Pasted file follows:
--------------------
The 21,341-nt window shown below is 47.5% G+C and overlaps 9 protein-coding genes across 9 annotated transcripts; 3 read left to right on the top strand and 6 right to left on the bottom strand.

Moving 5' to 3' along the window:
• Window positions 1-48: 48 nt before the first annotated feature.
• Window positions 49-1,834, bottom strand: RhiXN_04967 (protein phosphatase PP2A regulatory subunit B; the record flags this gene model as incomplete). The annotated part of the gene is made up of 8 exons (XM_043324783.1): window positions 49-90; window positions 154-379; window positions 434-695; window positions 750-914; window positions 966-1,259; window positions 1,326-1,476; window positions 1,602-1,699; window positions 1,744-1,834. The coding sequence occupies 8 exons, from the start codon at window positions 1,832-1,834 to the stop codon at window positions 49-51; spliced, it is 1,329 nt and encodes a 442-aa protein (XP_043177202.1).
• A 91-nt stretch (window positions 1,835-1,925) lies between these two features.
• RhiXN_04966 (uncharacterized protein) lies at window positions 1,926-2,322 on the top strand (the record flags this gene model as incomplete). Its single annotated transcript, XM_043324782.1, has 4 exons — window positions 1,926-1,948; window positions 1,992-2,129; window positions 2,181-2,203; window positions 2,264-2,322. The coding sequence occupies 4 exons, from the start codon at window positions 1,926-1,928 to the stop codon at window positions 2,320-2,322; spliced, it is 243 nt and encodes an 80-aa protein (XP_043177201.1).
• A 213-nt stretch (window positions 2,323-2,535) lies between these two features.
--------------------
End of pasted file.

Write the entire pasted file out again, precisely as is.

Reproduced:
The 21,341-nt window shown below is 47.5% G+C and overlaps 9 protein-coding genes across 9 annotated transcripts; 3 read left to right on the top strand and 6 right to left on the bottom strand.

Moving 5' to 3' along the window:
• Window positions 1-48: 48 nt before the first annotated feature.
• Window positions 49-1,834, bottom strand: RhiXN_04967 (protein phosphatase PP2A regulatory subunit B; the record flags this gene model as incomplete). The annotated part of the gene is made up of 8 exons (XM_043324783.1): window positions 49-90; window positions 154-379; window positions 434-695; window positions 750-914; window positions 966-1,259; window positions 1,326-1,476; window positions 1,602-1,699; window positions 1,744-1,834. The coding sequence occupies 8 exons, from the start codon at window positions 1,832-1,834 to the stop codon at window positions 49-51; spliced, it is 1,329 nt and encodes a 442-aa protein (XP_043177202.1).
• A 91-nt stretch (window positions 1,835-1,925) lies between these two features.
• RhiXN_04966 (uncharacterized protein) lies at window positions 1,926-2,322 on the top strand (the record flags this gene model as incomplete). Its single annotated transcript, XM_043324782.1, has 4 exons — window positions 1,926-1,948; window positions 1,992-2,129; window positions 2,181-2,203; window positions 2,264-2,322. The coding sequence occupies 4 exons, from the start codon at window positions 1,926-1,928 to the stop codon at window positions 2,320-2,322; spliced, it is 243 nt and encodes an 80-aa protein (XP_043177201.1).
• A 213-nt stretch (window positions 2,323-2,535) lies between these two features.